Notes from New Sodom

... rantings, ravings and ramblings of strange fiction writer, THE.... Sodomite Hal Duncan!!

Friday, September 24, 2010

Busy Busy Busy

While I beaver away on Assault! On Heaven! and leave this blog with tumbleweed rolling through it, it's perhaps ironic that this whistling emptiness is one of the things for which I'm nominated for a Last Bird Drink Head Award, for Gentle Advocacy (to which at least one comment has been, "Gentle?!") Anyway, yes, that's swellegant news (albeit last week's) so yay! And congrats to all the other nominees too, of course.

In other news, anyone who liked the "Rules for New Writers" posts (I'll try and get some of the other rules covered properly when I can, I swear,) may well be interested in this interview I just did over at Creative Writing Now:

Actually, I don't think of them as rules for writers to follow so much as rules of how it all works that you want to get your head round. Like, "POV [Point of View] is not a communal steadicam," is really a summation of the inherent differences between written and cinematic/televisual media, and the differences within written narratives between the omniscient narrator and multiple third person limited, the problems that emerge when you muddle them.

So, rules five to seven basically set out a series of relationships between these aspects of narrative – voice, character, action and setting – that it will stand you in good stead to understand. As I put it: voice makes character; character makes action; action makes setting. That's not to say that voice is required to create character, mind, or that you can't effectively conjure setting with pure description in which nothing happens, in which the nearest you come to activity is the movement of an omniscient narrator's roving eye. What I mean is simply that imbuing a narrative with voice automatically conjures the POV character via that voice, that action will read more effectively as action the more it is presented not just as activity but as activity that has import for your characters, and that setting really comes alive when it's presented to the reader through that activity, when the character is engaging with it...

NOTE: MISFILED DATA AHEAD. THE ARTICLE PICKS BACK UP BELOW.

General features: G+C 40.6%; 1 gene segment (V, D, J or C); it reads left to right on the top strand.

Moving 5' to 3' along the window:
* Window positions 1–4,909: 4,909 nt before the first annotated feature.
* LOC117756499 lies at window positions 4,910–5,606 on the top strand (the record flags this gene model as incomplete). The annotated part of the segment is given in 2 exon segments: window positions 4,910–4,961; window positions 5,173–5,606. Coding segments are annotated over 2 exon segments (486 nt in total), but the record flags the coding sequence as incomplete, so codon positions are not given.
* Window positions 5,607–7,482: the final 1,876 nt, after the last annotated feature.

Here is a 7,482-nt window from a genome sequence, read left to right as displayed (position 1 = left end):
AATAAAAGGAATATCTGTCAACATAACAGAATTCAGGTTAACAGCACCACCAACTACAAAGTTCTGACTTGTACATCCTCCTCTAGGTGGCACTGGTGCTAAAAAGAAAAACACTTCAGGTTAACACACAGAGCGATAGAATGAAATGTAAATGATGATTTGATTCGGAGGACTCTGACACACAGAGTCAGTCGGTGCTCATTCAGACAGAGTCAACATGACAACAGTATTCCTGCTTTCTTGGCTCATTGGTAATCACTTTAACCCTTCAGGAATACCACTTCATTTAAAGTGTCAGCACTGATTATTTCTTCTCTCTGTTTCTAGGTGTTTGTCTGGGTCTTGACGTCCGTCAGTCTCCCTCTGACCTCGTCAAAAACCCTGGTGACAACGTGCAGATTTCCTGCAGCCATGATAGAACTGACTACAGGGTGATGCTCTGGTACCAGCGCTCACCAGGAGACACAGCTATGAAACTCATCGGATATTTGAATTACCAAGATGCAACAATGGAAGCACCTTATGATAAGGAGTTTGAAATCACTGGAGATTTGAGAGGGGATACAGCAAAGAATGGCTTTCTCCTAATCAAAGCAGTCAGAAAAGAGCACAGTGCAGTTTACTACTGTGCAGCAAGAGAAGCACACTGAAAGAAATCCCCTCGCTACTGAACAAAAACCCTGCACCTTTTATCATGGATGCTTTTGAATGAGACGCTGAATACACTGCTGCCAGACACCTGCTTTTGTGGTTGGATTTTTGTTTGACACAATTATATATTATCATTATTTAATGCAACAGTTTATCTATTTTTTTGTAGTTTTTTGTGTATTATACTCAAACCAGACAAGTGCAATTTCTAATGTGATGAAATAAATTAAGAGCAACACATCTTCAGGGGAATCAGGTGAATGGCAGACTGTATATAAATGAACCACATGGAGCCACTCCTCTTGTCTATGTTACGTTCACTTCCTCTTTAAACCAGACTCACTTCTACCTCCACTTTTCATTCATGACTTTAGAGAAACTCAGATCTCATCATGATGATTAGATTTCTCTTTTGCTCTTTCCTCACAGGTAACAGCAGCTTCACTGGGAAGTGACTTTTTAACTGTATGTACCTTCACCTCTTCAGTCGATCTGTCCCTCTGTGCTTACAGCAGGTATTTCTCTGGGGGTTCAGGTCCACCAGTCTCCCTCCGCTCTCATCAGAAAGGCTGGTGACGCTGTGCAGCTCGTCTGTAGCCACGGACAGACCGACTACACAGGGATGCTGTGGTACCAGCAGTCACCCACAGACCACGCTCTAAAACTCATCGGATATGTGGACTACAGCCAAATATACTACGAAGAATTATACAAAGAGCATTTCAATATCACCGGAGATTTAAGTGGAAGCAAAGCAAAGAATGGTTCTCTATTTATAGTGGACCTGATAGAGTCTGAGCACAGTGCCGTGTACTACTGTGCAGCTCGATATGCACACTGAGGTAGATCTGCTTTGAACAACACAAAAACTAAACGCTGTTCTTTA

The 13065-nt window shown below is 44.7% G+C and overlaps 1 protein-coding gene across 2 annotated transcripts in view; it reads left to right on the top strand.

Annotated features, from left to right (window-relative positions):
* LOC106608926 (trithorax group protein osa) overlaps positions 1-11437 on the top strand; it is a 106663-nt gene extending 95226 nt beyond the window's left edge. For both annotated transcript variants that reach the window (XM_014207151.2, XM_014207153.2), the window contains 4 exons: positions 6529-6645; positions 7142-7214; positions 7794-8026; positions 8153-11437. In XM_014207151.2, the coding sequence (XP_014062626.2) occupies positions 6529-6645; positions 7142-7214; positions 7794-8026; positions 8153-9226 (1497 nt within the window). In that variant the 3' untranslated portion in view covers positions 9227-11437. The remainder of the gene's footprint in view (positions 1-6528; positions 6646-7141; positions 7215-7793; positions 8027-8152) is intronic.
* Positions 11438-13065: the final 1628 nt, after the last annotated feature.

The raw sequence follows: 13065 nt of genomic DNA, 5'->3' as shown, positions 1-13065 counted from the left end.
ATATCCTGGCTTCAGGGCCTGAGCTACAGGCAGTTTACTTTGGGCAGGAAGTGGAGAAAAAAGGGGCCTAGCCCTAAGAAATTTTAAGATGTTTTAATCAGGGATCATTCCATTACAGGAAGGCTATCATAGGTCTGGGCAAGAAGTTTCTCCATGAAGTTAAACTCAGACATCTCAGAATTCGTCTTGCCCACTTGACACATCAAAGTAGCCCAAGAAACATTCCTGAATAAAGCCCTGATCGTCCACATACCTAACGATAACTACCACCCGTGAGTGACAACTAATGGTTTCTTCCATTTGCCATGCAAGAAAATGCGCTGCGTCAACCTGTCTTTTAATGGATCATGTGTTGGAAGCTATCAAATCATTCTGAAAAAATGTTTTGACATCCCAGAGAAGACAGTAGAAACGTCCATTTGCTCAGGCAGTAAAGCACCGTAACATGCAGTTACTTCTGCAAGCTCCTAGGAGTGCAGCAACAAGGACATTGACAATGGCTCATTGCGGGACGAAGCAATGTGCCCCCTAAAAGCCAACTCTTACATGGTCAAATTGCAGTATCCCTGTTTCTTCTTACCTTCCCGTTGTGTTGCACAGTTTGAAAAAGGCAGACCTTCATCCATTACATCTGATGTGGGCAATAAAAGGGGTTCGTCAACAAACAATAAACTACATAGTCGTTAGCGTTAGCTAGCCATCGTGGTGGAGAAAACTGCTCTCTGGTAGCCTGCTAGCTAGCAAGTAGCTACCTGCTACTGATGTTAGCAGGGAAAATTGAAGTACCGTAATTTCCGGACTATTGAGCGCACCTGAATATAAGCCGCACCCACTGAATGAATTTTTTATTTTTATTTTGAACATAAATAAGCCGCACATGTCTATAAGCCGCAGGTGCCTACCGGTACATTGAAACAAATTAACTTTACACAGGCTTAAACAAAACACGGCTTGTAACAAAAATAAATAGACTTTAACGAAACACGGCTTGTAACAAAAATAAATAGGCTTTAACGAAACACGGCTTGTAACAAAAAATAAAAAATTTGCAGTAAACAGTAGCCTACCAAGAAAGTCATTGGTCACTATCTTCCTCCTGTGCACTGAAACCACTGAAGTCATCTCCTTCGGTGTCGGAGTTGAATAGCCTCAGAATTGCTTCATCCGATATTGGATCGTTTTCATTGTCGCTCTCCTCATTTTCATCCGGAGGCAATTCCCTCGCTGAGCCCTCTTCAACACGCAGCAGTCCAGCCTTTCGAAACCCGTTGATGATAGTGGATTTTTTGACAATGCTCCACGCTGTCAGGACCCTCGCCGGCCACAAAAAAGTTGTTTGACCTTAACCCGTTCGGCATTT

That is all. For now.

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Wednesday, September 08, 2010

New BSC Review Column

I’m not sure I’m the most logical person to invite to speak at an arts festival in Tallinn on the theme of “Would you love a robot?” But the invite came in, and I’m game for anything, so what the fuck, I figured; I’m sure I can think of something to say. And never one to let my opinionation dissipate into the ether, I thought I might as well share it with you all too...


Tuesday, September 07, 2010

From Bar to Bar Interview

But as the swirl caused by the change of reality settled down, I saw myself at a desolate scene. The trees were so tall and tightened it was impossible to tell whether there was a sky above them or not. Thorny bushes fought for space with trunks and roots. And there were howls, snarls and roars not too far away.

I was looking for Hal Duncan, but I was afraid to call him. I feared my shouting would draw the attention of the savage animals that were fighting for space close by.

I rubbed my arms, trying to drive off the shivering. The air was heavy, hot and dense. There was no smoke, but I could feel it, tenuous, in the air. I controlled the looming fear and moved on, trying not to stumble and fall.

I walked no more than three meters.

In the middle of a dense foliage I was trying to overcome, there was a man with a crazy look and bearing a club. He lifted it above his head and was about to strike a powerful blow on me when he froze. We stood there, static. Facing each other.

It was Hal Duncan, for Heaven’s sake.